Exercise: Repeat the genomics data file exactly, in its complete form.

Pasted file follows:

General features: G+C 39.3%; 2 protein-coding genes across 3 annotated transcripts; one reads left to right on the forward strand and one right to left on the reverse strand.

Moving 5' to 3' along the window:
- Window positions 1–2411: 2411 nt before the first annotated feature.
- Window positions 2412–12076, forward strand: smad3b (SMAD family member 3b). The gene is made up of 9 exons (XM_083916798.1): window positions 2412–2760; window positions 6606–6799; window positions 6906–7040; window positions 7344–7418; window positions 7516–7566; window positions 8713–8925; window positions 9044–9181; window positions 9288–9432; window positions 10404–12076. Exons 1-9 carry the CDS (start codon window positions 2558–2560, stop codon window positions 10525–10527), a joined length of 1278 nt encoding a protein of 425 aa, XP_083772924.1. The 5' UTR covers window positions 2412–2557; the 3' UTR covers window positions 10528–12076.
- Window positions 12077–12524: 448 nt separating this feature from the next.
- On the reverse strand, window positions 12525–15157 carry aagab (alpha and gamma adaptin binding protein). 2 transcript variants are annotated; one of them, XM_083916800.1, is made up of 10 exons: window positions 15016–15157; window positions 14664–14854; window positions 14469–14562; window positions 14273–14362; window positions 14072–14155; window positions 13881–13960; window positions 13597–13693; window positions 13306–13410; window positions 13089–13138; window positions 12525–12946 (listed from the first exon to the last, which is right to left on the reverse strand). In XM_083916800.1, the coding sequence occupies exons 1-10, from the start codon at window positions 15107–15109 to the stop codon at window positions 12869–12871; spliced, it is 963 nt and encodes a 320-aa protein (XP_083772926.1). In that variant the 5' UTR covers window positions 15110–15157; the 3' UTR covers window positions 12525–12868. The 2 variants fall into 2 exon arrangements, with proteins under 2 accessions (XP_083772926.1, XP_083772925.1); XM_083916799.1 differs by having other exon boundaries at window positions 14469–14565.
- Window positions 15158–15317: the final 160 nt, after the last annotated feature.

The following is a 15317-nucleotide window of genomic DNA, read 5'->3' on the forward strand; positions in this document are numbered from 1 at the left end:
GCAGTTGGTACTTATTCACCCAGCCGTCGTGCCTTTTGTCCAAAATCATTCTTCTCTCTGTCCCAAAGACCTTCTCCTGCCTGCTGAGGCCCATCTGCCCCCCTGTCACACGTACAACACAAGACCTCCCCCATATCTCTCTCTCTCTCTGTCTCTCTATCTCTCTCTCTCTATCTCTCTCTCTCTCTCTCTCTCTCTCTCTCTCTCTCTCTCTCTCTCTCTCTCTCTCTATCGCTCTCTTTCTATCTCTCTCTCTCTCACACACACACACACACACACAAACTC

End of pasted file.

General features: G+C 39.3%; 2 protein-coding genes across 3 annotated transcripts; one reads left to right on the forward strand and one right to left on the reverse strand.

Moving 5' to 3' along the window:
- Window positions 1–2411: 2411 nt before the first annotated feature.
- Window positions 2412–12076, forward strand: smad3b (SMAD family member 3b). The gene is made up of 9 exons (XM_083916798.1): window positions 2412–2760; window positions 6606–6799; window positions 6906–7040; window positions 7344–7418; window positions 7516–7566; window positions 8713–8925; window positions 9044–9181; window positions 9288–9432; window positions 10404–12076. Exons 1-9 carry the CDS (start codon window positions 2558–2560, stop codon window positions 10525–10527), a joined length of 1278 nt encoding a protein of 425 aa, XP_083772924.1. The 5' UTR covers window positions 2412–2557; the 3' UTR covers window positions 10528–12076.
- Window positions 12077–12524: 448 nt separating this feature from the next.
- On the reverse strand, window positions 12525–15157 carry aagab (alpha and gamma adaptin binding protein). 2 transcript variants are annotated; one of them, XM_083916800.1, is made up of 10 exons: window positions 15016–15157; window positions 14664–14854; window positions 14469–14562; window positions 14273–14362; window positions 14072–14155; window positions 13881–13960; window positions 13597–13693; window positions 13306–13410; window positions 13089–13138; window positions 12525–12946 (listed from the first exon to the last, which is right to left on the reverse strand). In XM_083916800.1, the coding sequence occupies exons 1-10, from the start codon at window positions 15107–15109 to the stop codon at window positions 12869–12871; spliced, it is 963 nt and encodes a 320-aa protein (XP_083772926.1). In that variant the 5' UTR covers window positions 15110–15157; the 3' UTR covers window positions 12525–12868. The 2 variants fall into 2 exon arrangements, with proteins under 2 accessions (XP_083772926.1, XP_083772925.1); XM_083916799.1 differs by having other exon boundaries at window positions 14469–14565.
- Window positions 15158–15317: the final 160 nt, after the last annotated feature.

The following is a 15317-nucleotide window of genomic DNA, read 5'->3' on the forward strand; positions in this document are numbered from 1 at the left end:
GCAGTTGGTACTTATTCACCCAGCCGTCGTGCCTTTTGTCCAAAATCATTCTTCTCTCTGTCCCAAAGACCTTCTCCTGCCTGCTGAGGCCCATCTGCCCCCCTGTCACACGTACAACACAAGACCTCCCCCATATCTCTCTCTCTCTCTGTCTCTCTATCTCTCTCTCTCTATCTCTCTCTCTCTCTCTCTCTCTCTCTCTCTCTCTCTCTCTCTCTCTCTCTCTCTCTATCGCTCTCTTTCTATCTCTCTCTCTCTCACACACACACACACACACACAAACTC